Bacon encouraged the King to remove Coke as Chief Justice in 1616, for refusing to hold a case in abeyance until the King could give his own opinion in it. In 1620 Coke became an MP again, and proved so troublesome to the crown that he was imprisoned, along with other Parliamentary leaders, for six months. In 1628, he was one of the drafters of the Petition of Right. In 1606, Coke apparently helped write the charter of the Virginia Company, a private venture granted a royal charter to found settlements in North America. He became director of the London Company, one of the two branches of the Virginia Company. One of Coke's greatest contributions to the law was to interpret Magna Carta to apply not only to the protection of nobles but also to all subjects of the crown equally, which effectively established the law as a guarantor of rights among all subjects against even Parliament and the King. He famously asserted: "Magna Carta is such a fellow, that he will have no sovereign."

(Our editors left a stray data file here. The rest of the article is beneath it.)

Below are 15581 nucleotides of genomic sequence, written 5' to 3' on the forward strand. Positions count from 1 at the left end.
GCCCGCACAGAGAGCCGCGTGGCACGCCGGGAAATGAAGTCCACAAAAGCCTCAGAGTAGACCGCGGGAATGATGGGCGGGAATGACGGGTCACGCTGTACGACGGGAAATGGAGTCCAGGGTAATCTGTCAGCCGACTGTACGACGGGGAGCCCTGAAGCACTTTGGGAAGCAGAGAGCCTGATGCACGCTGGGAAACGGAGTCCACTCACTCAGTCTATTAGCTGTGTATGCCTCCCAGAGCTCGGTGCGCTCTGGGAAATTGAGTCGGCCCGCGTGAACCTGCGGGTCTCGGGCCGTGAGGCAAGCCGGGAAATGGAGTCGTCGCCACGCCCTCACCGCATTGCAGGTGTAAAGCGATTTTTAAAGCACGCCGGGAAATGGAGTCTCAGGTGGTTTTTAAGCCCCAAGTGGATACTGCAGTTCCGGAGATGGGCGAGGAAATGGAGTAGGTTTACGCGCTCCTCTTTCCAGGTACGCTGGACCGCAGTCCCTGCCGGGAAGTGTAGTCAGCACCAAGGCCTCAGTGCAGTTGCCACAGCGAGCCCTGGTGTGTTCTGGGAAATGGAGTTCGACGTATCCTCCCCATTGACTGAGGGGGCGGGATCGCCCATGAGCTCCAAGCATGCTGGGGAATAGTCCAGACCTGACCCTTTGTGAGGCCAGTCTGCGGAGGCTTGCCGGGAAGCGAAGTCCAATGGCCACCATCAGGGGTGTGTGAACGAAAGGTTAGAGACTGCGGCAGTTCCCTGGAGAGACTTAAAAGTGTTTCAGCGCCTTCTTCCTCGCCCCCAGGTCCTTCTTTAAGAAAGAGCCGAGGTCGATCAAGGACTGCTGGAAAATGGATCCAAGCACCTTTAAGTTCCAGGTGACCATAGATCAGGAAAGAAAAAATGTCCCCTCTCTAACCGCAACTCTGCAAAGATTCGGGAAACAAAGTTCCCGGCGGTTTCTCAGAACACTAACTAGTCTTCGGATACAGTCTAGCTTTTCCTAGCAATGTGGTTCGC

Famous judgments

  • Dumpor's Case (1578) this set forth a new rule for assignment of leasehold interests
  • Heydon's case (1584) on the 'mischief' rule of statutory interpretation.
  • Twyne's Case (1602) Coke opined here that, "Fraud and deceit abound in these days more than in former times."
  • Case of the Monopolies (1603) this is an important case for competition law (or "antitrust"), concerning a patent on the royal playing cards. Coke's opinion was that such a monopoly would be contrary to the law.